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I am currently writing my PhD dissertation and was wondering in what order I should list committee members in my dissertation? What is a good order that does not offend anyone? I know the advisor has to be listed first. For the rest of the members, some of the options I considered were: (a) listing by decreasing order of seniority, (b) alphabetical, (c) list external last. The problem with (a) is that the senior most professor is an external (from a different university) and comes up before Profs from my own department. The problem with (b) and (c) are that the senior most person, who is also quite famous, now comes last. Am I overthinking this?

  • I think this might be location specific, as its not something I've ever heard of. – Brian Tompsett - 汤莱恩 Mar 15 at 19:08
  • If it helps I am in a US university. – Smoke Mar 15 at 19:10
  • "I know the advisor has to be listed first": well, in some places the advisor is not a committee member. – Massimo Ortolano Mar 15 at 19:11
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    How involved was the external committee member in your dissertation? If the answer is "not very," put them last. – Elizabeth Henning Mar 15 at 20:41
  • @ElizabethHenning Apart from my advisor, none of the committee members have been involved at all. I will meet them only for the 2nd time during my defense. – Smoke Mar 15 at 21:30
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Probably you are overthinking it. If they have different roles you can list them with their role and avoid ordering problems. Otherwise I'd consider alphabetical.

I'll admit that in some fields there may be a tradition about how to do it, but I've never heard of that. And note that in some circles the one listed last is considered the most prominent. It is hard to really draw conclusions, hence alphabetical.

And, your advisor might have some good advice about this.

  • Got it. I am my advisors first student, so I don't have full faith in his judgement when it comes to "soft skills" matters like these. – Smoke Mar 15 at 19:12
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    @Smoke: I don't have full faith in his judgement when it comes --- You could look at some of the recent dissertations written in your department and see if you notice a specific format being used. These dissertations should be shelved somewhere in your university library, and copies might also be in your department library, department reading room, department common room, etc. (if any of these exist). – Dave L Renfro Mar 15 at 19:17
  • @DaveLRenfro Good idea. I will do that. Although, my case is a bit less common in that I have an external from a different university, but I should be able to find something. – Smoke Mar 15 at 19:25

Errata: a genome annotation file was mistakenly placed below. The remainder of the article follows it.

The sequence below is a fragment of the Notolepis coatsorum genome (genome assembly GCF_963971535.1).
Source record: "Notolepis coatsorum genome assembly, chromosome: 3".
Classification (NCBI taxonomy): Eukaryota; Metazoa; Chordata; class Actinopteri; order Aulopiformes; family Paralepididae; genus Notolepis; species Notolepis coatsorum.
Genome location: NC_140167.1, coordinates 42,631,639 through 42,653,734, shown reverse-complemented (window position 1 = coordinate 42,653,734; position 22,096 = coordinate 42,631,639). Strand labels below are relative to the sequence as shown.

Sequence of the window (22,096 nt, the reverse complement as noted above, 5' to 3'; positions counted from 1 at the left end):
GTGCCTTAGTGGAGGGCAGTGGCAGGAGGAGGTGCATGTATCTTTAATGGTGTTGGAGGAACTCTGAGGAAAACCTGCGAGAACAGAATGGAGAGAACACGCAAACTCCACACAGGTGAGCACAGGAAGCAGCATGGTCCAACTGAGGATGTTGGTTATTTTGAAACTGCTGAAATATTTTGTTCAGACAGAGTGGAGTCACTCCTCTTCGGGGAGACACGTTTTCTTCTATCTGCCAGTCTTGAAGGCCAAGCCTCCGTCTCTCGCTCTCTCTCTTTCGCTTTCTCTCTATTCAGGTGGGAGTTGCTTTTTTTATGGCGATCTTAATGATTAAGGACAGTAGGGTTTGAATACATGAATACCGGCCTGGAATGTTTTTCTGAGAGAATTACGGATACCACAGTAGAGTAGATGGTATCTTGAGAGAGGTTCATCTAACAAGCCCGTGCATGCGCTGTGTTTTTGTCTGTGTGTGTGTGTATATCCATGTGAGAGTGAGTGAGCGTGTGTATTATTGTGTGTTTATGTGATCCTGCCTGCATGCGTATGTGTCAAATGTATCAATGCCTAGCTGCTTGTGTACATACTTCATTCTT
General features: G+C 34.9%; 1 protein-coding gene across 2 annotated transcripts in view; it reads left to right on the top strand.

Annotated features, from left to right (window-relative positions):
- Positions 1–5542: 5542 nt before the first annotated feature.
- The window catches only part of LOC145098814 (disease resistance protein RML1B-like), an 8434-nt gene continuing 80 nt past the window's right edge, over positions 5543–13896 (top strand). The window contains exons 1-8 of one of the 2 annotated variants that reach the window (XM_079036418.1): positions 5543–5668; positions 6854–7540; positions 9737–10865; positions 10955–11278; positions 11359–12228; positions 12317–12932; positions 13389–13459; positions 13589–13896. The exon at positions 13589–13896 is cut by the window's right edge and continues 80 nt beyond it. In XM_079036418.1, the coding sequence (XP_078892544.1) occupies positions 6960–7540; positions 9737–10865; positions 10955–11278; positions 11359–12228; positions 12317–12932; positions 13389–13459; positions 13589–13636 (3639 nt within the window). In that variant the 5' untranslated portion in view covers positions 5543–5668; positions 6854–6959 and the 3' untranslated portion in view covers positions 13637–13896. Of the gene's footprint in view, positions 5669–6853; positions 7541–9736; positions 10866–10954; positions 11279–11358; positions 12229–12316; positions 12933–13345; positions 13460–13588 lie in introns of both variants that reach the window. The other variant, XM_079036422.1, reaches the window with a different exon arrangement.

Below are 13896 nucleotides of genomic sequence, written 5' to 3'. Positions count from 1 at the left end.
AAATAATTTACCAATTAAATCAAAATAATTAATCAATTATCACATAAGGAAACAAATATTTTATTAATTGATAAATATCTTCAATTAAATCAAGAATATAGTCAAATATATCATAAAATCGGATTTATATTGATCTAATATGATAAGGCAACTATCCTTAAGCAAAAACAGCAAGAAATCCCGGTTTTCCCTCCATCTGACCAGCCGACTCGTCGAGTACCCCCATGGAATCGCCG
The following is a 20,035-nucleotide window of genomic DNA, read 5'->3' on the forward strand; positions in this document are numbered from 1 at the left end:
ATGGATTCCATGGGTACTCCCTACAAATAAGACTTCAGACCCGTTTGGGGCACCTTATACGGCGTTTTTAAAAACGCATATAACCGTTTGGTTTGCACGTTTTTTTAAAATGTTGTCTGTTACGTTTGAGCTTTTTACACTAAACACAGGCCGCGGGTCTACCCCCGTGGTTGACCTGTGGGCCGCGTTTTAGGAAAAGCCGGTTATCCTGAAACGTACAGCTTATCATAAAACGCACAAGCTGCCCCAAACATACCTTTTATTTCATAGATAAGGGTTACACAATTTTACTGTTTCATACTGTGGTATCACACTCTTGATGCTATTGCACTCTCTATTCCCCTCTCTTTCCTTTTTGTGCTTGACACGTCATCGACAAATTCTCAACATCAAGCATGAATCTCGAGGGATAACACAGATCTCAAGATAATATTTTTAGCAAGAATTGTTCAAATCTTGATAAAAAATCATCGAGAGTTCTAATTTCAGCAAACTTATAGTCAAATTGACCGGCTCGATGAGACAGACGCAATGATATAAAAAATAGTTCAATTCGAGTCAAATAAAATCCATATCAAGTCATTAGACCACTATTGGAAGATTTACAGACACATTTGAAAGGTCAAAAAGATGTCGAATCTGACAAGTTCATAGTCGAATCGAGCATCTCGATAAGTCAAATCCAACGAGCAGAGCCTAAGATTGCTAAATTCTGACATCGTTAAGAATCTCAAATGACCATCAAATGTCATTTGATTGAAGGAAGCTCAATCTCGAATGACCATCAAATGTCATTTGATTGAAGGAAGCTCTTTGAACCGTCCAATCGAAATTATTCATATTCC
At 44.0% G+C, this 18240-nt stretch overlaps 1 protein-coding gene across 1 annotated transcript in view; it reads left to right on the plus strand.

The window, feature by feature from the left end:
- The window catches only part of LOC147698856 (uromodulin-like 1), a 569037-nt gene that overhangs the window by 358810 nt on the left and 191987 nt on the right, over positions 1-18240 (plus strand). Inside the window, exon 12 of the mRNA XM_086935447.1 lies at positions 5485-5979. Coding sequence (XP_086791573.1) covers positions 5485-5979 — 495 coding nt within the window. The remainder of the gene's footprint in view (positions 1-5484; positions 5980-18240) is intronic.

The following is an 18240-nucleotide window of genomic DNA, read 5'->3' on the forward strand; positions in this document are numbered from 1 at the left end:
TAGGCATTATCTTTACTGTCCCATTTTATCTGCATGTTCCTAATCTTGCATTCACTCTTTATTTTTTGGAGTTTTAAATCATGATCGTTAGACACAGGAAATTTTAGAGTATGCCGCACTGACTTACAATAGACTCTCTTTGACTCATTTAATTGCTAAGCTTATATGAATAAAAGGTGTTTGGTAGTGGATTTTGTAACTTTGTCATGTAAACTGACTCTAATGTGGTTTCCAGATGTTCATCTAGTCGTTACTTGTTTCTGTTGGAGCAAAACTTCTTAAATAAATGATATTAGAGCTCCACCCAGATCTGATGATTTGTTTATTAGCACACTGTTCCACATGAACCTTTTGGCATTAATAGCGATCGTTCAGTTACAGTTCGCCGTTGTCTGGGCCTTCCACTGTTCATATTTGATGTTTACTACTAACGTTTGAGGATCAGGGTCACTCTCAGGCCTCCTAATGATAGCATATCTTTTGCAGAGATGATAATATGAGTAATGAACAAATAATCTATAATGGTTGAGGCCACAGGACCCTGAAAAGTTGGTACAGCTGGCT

• @DaveLRenfro: Wow. This is a really, really great idea!! Would you mind writing it as an answer? – user105595 Mar 15 at 21:26
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    @user105595: OK, I've made my comment into an answer. I'm surprised at your excitement because this seems rather obvious to me, although in view of the fact that I've posted several similar comments here in the past few years saying essentially the same thing regarding certain theses formatting questions, I suppose it's not obvious to others. When I was in graduate school, this was what most (all?) students did, although in many cases their thesis adviser had bound copies of previous theses on their bookshelves, so students usually didn't have to go to the library. (continued) – Dave L Renfro Mar 16 at 10:38
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Besides asking your adviser, you could look at some of the recent dissertations written in your department to see whether a specific format tends to be used. Print copies of the dissertations are probably shelved somewhere in your university library (and/or you might have access to digital versions using your university library), and copies might also be in your department library, department reading room, department common room, etc. (if any of these exist).

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I suggest checking with the graduate school administration of your university (not just your department). There may be amazingly specific rules about the format of your dissertation, including the list of committee members. For example, in my university, the title page of a doctoral dissertation must say that it's "submitted to The University of Michigan" with a capital "T" in "The". I think the committee members are listed with the adviser first (labeled not as adviser but as chair of the committee) and then the other members in alphabetical order; I don't guarantee that, though, since I never paid much attention to the ordering of the list.

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